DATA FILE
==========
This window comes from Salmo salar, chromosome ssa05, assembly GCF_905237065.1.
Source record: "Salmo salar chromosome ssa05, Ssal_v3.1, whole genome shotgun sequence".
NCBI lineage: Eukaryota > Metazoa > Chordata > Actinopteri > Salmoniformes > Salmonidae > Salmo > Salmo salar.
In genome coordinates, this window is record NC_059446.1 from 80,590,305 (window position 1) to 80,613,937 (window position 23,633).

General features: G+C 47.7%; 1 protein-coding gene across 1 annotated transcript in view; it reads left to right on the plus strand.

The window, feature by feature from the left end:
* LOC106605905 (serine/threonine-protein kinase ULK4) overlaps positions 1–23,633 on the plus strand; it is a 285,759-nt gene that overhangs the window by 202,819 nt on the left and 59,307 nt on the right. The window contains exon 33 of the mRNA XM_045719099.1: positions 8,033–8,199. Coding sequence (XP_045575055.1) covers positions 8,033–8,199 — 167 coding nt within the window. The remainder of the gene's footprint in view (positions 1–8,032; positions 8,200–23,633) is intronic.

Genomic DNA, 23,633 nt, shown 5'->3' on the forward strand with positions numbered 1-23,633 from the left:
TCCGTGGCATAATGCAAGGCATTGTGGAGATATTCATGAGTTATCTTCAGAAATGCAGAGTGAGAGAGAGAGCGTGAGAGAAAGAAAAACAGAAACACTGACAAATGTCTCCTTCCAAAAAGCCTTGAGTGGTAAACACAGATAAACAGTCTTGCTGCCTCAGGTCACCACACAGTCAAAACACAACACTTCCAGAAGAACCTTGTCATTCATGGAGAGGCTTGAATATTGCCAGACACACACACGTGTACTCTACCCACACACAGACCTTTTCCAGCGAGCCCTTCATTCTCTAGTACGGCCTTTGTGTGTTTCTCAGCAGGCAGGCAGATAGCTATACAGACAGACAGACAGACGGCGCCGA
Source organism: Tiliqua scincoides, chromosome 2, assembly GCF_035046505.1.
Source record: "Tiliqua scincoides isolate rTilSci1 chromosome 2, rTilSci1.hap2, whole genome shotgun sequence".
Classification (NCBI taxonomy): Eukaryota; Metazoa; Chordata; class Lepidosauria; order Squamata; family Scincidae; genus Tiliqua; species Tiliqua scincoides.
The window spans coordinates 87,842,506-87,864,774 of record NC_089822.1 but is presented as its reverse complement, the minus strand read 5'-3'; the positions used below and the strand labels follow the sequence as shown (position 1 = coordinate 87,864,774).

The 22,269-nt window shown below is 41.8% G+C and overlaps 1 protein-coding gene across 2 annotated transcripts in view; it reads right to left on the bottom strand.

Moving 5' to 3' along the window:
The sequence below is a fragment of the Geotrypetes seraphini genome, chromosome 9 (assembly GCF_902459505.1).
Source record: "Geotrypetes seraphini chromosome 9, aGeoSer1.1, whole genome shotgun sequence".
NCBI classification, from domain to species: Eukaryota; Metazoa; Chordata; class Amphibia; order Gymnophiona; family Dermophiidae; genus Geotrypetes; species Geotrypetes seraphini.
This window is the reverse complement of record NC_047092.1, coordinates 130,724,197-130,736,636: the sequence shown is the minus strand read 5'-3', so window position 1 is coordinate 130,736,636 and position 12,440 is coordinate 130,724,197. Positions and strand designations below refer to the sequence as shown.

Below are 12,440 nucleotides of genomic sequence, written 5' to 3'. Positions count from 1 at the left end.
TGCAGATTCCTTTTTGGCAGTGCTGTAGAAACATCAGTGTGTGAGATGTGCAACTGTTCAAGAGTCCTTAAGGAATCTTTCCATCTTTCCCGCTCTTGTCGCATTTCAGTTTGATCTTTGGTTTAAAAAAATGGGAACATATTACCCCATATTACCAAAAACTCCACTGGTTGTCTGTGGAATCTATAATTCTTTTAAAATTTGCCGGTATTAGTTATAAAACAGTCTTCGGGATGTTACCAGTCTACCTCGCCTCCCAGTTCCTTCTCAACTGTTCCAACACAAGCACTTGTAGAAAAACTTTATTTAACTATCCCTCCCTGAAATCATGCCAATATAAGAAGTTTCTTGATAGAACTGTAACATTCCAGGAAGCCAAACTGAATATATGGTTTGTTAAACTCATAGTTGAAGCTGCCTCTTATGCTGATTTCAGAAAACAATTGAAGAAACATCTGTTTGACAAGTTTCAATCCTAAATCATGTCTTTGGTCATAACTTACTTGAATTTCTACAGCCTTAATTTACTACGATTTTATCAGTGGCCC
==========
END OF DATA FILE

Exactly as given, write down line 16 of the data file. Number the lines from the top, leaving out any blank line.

The sequence below is a fragment of the Geotrypetes seraphini genome, chromosome 9 (assembly GCF_902459505.1).